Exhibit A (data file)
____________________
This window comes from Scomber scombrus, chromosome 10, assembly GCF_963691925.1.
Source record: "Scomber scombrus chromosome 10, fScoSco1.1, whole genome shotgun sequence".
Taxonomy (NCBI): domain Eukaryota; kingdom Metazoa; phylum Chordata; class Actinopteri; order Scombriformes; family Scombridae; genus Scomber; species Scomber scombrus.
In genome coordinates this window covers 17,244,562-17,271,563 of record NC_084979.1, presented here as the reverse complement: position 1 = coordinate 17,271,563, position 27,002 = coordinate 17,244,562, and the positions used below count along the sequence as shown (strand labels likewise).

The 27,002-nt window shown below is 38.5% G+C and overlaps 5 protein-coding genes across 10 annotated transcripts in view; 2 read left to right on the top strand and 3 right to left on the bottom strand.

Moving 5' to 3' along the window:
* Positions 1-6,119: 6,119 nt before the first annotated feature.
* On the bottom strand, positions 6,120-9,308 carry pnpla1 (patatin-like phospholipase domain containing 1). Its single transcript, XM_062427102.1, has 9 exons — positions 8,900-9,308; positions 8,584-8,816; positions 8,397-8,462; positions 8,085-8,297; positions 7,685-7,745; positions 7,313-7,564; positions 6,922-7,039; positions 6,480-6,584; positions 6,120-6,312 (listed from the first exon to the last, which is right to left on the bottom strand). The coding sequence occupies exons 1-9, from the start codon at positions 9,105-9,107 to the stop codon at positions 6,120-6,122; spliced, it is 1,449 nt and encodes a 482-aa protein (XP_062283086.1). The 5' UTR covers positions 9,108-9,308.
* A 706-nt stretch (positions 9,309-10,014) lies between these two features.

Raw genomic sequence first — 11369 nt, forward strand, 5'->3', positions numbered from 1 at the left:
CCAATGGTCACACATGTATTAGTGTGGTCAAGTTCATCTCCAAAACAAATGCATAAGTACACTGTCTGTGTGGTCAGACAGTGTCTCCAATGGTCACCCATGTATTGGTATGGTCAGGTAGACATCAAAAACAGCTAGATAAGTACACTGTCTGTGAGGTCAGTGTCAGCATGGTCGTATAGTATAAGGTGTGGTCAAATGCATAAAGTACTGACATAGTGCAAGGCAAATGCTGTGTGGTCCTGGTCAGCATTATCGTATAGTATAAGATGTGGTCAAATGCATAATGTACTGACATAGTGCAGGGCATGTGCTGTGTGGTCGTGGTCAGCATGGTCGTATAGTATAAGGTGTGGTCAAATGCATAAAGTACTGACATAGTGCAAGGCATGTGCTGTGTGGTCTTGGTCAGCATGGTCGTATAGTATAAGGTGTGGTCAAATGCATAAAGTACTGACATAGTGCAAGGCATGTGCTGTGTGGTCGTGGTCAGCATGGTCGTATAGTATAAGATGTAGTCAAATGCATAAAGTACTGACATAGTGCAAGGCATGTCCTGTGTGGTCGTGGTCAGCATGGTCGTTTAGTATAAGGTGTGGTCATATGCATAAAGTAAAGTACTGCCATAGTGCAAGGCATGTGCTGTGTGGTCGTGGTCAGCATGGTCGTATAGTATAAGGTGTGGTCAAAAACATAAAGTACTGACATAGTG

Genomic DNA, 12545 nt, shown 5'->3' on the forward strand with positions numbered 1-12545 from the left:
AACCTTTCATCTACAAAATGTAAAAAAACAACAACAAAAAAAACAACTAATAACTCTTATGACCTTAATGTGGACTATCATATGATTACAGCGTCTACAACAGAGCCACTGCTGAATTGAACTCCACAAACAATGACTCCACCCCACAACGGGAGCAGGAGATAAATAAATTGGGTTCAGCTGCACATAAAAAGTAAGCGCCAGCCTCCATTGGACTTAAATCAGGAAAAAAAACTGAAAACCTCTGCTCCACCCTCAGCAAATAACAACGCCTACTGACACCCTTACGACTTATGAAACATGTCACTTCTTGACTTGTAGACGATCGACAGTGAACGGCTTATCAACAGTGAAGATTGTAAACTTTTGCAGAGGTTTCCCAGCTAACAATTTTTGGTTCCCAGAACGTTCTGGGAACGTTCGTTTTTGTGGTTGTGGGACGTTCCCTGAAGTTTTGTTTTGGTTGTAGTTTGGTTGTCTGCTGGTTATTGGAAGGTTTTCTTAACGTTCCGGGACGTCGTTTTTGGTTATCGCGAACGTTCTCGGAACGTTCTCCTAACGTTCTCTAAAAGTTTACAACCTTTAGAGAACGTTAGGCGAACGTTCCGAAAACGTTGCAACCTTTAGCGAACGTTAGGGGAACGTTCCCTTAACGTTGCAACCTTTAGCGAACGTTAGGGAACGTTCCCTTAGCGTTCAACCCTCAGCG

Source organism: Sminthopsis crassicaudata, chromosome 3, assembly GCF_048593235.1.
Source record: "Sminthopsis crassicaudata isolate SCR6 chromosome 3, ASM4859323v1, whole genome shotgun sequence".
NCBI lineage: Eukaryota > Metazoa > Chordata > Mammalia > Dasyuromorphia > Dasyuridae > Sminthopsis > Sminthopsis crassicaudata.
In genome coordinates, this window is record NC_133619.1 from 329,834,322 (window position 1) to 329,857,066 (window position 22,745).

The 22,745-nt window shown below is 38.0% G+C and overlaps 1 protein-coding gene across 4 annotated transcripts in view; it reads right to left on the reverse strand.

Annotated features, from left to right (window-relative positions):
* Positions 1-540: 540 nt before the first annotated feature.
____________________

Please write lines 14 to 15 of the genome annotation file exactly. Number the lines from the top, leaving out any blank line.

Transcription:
Source organism: Sminthopsis crassicaudata, chromosome 3, assembly GCF_048593235.1.
Source record: "Sminthopsis crassicaudata isolate SCR6 chromosome 3, ASM4859323v1, whole genome shotgun sequence".